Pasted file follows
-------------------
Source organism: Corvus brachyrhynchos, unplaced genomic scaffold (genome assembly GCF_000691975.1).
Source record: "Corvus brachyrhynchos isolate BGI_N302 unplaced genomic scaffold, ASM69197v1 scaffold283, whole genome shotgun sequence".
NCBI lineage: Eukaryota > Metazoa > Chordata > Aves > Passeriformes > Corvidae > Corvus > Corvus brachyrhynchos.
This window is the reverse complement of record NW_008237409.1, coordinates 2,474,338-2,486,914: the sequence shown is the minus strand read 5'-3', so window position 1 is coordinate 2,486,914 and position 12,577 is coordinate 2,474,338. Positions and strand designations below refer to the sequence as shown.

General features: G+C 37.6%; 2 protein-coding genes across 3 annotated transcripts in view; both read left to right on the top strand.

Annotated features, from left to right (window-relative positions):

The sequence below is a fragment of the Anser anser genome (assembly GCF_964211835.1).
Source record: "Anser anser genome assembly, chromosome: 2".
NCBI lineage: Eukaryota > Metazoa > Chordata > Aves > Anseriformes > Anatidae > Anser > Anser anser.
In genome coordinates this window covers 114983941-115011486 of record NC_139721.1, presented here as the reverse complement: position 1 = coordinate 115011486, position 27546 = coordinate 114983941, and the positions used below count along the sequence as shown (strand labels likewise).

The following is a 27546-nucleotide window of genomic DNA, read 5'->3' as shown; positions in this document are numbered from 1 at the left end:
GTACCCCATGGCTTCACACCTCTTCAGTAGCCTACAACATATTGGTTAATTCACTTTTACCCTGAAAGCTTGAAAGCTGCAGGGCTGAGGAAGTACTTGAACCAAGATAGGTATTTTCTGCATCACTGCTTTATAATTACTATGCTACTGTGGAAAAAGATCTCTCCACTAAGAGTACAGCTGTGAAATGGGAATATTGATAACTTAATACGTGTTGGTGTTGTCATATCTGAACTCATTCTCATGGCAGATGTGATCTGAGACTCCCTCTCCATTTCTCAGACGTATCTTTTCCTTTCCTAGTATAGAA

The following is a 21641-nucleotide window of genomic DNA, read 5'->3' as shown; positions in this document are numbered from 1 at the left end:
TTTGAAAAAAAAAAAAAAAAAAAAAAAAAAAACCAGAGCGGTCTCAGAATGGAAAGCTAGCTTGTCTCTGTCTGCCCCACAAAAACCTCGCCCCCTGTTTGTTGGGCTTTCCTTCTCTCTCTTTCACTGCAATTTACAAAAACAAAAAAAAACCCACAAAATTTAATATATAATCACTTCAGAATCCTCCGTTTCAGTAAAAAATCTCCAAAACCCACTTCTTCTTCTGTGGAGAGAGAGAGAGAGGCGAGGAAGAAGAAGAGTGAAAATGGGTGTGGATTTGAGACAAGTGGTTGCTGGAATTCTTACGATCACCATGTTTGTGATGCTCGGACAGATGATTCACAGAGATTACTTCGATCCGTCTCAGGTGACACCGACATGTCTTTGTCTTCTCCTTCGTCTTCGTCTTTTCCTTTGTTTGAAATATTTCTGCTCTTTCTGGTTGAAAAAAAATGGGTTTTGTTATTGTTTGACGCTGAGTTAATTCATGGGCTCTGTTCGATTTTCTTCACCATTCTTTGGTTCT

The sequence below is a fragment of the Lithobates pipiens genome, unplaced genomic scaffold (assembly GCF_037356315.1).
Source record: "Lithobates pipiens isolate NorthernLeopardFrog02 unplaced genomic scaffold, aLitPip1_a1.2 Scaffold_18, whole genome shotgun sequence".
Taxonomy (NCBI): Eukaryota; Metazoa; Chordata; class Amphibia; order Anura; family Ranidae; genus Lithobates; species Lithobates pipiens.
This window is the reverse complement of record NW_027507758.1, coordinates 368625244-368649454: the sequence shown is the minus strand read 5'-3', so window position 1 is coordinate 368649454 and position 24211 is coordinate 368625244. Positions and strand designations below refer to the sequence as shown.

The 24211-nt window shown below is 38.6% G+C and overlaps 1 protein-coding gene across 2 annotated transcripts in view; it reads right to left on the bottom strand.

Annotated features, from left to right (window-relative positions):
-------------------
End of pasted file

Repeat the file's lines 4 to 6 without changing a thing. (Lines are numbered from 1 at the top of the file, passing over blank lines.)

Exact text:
This window is the reverse complement of record NW_008237409.1, coordinates 2,474,338-2,486,914: the sequence shown is the minus strand read 5'-3', so window position 1 is coordinate 2,486,914 and position 12,577 is coordinate 2,474,338. Positions and strand designations below refer to the sequence as shown.

General features: G+C 37.6%; 2 protein-coding genes across 3 annotated transcripts in view; both read left to right on the top strand.

Annotated features, from left to right (window-relative positions):